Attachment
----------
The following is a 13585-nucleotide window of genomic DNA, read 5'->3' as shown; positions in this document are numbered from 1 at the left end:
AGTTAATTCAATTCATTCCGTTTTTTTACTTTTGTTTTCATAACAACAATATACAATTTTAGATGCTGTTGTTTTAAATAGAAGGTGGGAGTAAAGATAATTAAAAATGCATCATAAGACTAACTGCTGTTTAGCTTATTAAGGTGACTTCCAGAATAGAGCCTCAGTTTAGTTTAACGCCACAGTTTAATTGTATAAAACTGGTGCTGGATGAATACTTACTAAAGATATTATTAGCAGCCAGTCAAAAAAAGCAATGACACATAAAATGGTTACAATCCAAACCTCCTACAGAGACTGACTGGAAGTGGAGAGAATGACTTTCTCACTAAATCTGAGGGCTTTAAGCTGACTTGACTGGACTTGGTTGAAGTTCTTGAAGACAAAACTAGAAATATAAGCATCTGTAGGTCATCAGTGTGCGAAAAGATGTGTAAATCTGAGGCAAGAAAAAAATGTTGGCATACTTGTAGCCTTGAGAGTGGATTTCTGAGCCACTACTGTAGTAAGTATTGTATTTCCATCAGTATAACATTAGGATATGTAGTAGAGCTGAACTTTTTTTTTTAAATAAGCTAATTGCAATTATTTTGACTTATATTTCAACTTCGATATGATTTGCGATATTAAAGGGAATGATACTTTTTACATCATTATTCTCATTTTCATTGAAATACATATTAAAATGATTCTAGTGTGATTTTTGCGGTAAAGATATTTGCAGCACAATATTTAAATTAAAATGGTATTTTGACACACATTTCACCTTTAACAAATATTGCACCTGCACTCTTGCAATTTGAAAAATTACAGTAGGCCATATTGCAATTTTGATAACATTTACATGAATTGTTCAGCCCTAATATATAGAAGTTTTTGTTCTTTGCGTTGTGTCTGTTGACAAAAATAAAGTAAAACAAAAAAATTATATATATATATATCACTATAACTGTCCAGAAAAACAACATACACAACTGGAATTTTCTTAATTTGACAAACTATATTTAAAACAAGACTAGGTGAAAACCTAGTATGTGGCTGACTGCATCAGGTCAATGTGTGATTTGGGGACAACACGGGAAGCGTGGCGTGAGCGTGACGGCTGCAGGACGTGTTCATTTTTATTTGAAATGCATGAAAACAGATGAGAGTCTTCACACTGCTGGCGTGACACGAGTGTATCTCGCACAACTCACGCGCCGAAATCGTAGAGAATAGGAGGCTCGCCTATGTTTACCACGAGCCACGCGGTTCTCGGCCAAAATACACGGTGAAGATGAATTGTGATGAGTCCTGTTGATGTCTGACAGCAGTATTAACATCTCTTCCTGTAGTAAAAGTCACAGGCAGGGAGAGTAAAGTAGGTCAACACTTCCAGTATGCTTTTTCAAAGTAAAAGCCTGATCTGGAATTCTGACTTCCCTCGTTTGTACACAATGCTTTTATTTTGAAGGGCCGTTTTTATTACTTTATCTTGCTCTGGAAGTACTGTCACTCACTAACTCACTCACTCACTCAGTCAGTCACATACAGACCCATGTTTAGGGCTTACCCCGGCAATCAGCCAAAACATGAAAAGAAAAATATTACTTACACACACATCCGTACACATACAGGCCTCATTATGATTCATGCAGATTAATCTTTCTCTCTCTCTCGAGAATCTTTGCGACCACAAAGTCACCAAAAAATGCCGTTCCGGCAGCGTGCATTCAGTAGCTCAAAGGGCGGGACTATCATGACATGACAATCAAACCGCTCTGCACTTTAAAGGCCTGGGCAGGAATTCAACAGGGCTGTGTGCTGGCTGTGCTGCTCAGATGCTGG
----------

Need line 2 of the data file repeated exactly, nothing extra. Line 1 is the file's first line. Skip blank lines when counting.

AGTTAATTCAATTCATTCCGTTTTTTTACTTTTGTTTTCATAACAACAATATACAATTTTAGATGCTGTTGTTTTAAATAGAAGGTGGGAGTAAAGATAATTAAAAATGCATCATAAGACTAACTGCTGTTTAGCTTATTAAGGTGACTTCCAGAATAGAGCCTCAGTTTAGTTTAACGCCACAGTTTAATTGTATAAAACTGGTGCTGGATGAATACTTACTAAAGATATTATTAGCAGCCAGTCAAAAAAAGCAATGACACATAAAATGGTTACAATCCAAACCTCCTACAGAGACTGACTGGAAGTGGAGAGAATGACTTTCTCACTAAATCTGAGGGCTTTAAGCTGACTTGACTGGACTTGGTTGAAGTTCTTGAAGACAAAACTAGAAATATAAGCATCTGTAGGTCATCAGTGTGCGAAAAGATGTGTAAATCTGAGGCAAGAAAAAAATGTTGGCATACTTGTAGCCTTGAGAGTGGATTTCTGAGCCACTACTGTAGTAAGTATTGTATTTCCATCAGTATAACATTAGGATATGTAGTAGAGCTGAACTTTTTTTTTTAAATAAGCTAATTGCAATTATTTTGACTTATATTTCAACTTCGATATGATTTGCGATATTAAAGGGAATGATACTTTTTACATCATTATTCTCATTTTCATTGAAATACATATTAAAATGATTCTAGTGTGATTTTTGCGGTAAAGATATTTGCAGCACAATATTTAAATTAAAATGGTATTTTGACACACATTTCACCTTTAACAAATATTGCACCTGCACTCTTGCAATTTGAAAAATTACAGTAGGCCATATTGCAATTTTGATAACATTTACATGAATTGTTCAGCCCTAATATATAGAAGTTTTTGTTCTTTGCGTTGTGTCTGTTGACAAAAATAAAGTAAAACAAAAAAATTATATATATATATATCACTATAACTGTCCAGAAAAACAACATACACAACTGGAATTTTCTTAATTTGACAAACTATATTTAAAACAAGACTAGGTGAAAACCTAGTATGTGGCTGACTGCATCAGGTCAATGTGTGATTTGGGGACAACACGGGAAGCGTGGCGTGAGCGTGACGGCTGCAGGACGTGTTCATTTTTATTTGAAATGCATGAAAACAGATGAGAGTCTTCACACTGCTGGCGTGACACGAGTGTATCTCGCACAACTCACGCGCCGAAATCGTAGAGAATAGGAGGCTCGCCTATGTTTACCACGAGCCACGCGGTTCTCGGCCAAAATACACGGTGAAGATGAATTGTGATGAGTCCTGTTGATGTCTGACAGCAGTATTAACATCTCTTCCTGTAGTAAAAGTCACAGGCAGGGAGAGTAAAGTAGGTCAACACTTCCAGTATGCTTTTTCAAAGTAAAAGCCTGATCTGGAATTCTGACTTCCCTCGTTTGTACACAATGCTTTTATTTTGAAGGGCCGTTTTTATTACTTTATCTTGCTCTGGAAGTACTGTCACTCACTAACTCACTCACTCACTCAGTCAGTCACATACAGACCCATGTTTAGGGCTTACCCCGGCAATCAGCCAAAACATGAAAAGAAAAATATTACTTACACACACATCCGTACACATACAGGCCTCATTATGATTCATGCAGATTAATCTTTCTCTCTCTCTCGAGAATCTTTGCGACCACAAAGTCACCAAAAAATGCCGTTCCGGCAGCGTGCATTCAGTAGCTCAAAGGGCGGGACTATCATGACATGACAATCAAACCGCTCTGCACTTTAAAGGCCTGGGCAGGAATTCAACAGGGCTGTGTGCTGGCTGTGCTGCTCAGATGCTGG